Want to get started hacking things but don’t want to do anything illegal? Here are some challenges others have made to help you practice some hacking skills. By participating in the challenges you could learn the following skills:
- HTML/JS/CSS manipulation and decoding
- SQL – injections, bugs, limitations
- Linux hacking such as: escalating your privileges, gaining access to things you shouldn’t, stealing data
- Linux CLI such as: tr, nc, tcpdump, strings, base64, xxd, etc.
- Programming in languages such as: python, c, ruby, bash, perl, etc.
- Windows hacking such as: accessing a system you shouldn’t be able to access, dumping memory, stealing user data
- Memory forensics. Looking at crash dumps or memory data and deciphering it
- Disassembling. Running programs through a hexeditor or disassembler to reverse engineer them.
- Steganography – the practice of hiding or extracting messages in files that serve a different purpose
- Encrypting/Decrypting – decrypting and deciphering messages
- Password cracking – using John the ripper
- Wireshark analysis
- Pen testing – trying to exploit vulnerabilities in systems with known problems
- Hacking tools – learn to use metasploit, beef, ida, burpsuite etc.
Are you looking for only ‘programming hacker’ type challenges? Try the Games to Test Your Programming Skills post.
PicoCTF is a great place for anyone to start. It’s a game that has many increasingly difficult challenges with a story behind it. Try to get all the way through it!
This is a great set of challenges that has a wide range of problems to solve. The beginning challenge “Bandit” will challenge your linux CLI skills and shows you ways you can do things you probably shouldn’t be able to in linux as that user. The “Krypton” challenge will show you some basic crypto and have you decode it. The “Natas” challenge is a series of websites that challenges you to hack them and manipulate them to gain access in ways you shouldn’t be able to. Try all 4 of these to see where you niche is in solving challenges.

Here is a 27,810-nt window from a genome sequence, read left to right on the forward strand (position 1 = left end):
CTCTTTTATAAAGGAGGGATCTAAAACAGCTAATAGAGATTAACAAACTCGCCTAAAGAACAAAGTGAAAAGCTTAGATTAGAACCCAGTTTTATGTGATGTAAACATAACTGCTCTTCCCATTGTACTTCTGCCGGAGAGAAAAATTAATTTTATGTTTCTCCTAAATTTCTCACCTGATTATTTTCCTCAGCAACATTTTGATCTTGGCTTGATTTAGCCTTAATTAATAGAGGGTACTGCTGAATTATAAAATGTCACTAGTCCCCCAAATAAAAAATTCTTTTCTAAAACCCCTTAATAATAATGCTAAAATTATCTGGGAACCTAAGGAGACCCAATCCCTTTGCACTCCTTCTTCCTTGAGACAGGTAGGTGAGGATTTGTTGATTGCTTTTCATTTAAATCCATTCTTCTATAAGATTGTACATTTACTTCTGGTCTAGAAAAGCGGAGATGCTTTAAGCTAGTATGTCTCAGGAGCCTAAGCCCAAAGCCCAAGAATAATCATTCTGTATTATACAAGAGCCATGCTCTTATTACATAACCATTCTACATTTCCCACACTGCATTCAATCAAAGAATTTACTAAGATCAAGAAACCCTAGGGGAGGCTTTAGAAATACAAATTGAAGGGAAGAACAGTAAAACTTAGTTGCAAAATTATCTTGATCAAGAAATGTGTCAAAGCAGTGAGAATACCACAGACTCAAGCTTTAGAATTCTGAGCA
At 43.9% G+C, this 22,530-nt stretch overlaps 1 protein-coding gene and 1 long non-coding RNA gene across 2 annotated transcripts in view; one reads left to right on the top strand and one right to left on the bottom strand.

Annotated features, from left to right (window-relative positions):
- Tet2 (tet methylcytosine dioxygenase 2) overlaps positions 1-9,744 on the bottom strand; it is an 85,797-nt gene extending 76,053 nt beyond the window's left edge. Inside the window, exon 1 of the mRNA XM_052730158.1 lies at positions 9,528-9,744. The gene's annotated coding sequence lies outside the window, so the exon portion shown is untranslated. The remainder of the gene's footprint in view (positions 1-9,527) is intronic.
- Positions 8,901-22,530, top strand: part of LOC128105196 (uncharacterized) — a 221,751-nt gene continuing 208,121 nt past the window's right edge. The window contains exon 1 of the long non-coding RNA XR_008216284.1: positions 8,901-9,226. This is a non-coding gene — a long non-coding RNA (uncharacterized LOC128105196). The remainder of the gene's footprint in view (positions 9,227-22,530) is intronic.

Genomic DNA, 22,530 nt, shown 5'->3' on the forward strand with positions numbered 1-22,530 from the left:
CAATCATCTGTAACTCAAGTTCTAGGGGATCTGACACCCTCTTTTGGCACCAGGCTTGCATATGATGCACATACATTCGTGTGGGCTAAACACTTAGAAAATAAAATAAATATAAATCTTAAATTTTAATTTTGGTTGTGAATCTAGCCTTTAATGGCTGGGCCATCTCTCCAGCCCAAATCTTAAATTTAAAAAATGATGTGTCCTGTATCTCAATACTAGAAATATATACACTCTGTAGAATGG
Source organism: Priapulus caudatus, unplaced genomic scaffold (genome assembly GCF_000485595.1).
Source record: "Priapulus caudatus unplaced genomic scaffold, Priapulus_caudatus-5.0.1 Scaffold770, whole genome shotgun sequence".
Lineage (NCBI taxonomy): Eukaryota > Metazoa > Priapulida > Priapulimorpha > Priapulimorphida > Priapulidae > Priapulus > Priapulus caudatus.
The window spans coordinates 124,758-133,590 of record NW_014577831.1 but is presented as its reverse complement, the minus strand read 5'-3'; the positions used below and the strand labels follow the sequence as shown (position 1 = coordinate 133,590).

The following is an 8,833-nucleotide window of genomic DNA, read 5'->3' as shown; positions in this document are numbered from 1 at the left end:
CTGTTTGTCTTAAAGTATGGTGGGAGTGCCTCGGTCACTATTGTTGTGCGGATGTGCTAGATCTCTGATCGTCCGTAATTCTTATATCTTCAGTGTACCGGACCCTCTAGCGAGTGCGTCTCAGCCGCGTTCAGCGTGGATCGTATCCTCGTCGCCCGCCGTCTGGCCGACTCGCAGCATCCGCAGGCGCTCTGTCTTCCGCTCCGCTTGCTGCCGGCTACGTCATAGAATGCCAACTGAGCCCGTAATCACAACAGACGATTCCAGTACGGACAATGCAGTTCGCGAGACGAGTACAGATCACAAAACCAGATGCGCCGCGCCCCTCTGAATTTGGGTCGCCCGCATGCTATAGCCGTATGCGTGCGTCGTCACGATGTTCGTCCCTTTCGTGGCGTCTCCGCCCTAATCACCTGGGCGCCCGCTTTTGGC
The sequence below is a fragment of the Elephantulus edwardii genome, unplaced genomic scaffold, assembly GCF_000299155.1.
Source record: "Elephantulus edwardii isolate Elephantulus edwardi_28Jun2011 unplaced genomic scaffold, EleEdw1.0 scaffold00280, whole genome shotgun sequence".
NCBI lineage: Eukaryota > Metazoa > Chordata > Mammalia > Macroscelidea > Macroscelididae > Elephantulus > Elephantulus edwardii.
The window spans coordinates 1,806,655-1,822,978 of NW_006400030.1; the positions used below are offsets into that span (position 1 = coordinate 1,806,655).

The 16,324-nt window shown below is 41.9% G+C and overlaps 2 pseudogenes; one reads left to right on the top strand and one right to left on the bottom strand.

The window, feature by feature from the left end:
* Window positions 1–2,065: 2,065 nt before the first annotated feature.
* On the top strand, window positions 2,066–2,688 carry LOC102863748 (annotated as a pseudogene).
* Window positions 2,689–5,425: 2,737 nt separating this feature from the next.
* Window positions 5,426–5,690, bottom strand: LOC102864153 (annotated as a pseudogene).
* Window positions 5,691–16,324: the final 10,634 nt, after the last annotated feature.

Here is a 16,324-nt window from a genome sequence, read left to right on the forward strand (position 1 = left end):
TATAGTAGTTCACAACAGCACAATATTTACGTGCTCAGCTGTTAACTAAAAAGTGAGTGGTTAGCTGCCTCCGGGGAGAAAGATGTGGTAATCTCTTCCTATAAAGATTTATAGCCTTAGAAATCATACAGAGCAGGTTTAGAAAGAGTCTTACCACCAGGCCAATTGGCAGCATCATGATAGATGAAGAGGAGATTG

Similar to some of the OverTheWire challenges, SmashTheStack lets you ssh to their system and solve the puzzles. The problem I had with this is the lack of cleanup done by admins and many files were left by previous participants which can get hairy real fast.
Another hacking challenge site.
This is a Swedish company’s recruitment page. In it, are over a dozen challenges they’ve had throughout the years. Their goal is to find people who can solve these challenges so they can hire them. These challenges are super fun to try.
To help you along or give you an idea of how in depth their challenges are, here’s a walkthrough for Informationssäkerhetsspecialist. https://www.youtube.com/watch?v=tvdETwpTaC8
A great resource listing numerous vulnerable VMs. Such as:
- Metasploitable – a vulnerable VM from Rapid 7 (os hacking)
- Webgoat – a lab from OWASP (website hacking)
Another big list of vulnerable VMs and past CTFs that can be attempted anytime.
Damn Vulnerable Web Application
A web application that you download and get running then try to hack.
Crack Me if You Can
A contest that was previously held at DefCon which has various password hash dumps for you you to try cracking. A great way to learn how to use tools like John the Ripper and other brute forcers.
Malware Hunter Lab
Alien Vault has a nice writeup on how to build a home lab to practice hunting for malware.
https://ringzer0team.com/ An online, Jeopardy style, CTF where you compete with others working on the same puzzles. This CTF doesn’t appear to be timed and is always running.
Embedded Security CTF
Another CTF to try that is not time based.
CTF Field Guide
A helpful website that gives tips on solving CTFs and gets you started with all of this.
Another huge list
Tons of links here to even more challenges, vms, ctfs, etc.
Next steps: CTF
Now that you’re all skilled up on the various hacking skills, it’s time to compete in an CTF. These are live challenges, often a team event, where you are given a specific challenge and time limit. Each team competes to solve the puzzles to score points.
CTFs usually break down into two categories: jeopardy and attack-defense. Jeopardy ones are more geared towards solving pre-defined challenges, while attack-defense puts your team up against another team where you try to get into their system while they try to get into yours.
This website tracks all the upcoming CTFs. Find one and compete. I’m sure you’ll learn a ton of new stuff!
Not quite a challenge that will teach you how to hack, but a funny little game anyways regarding hacking.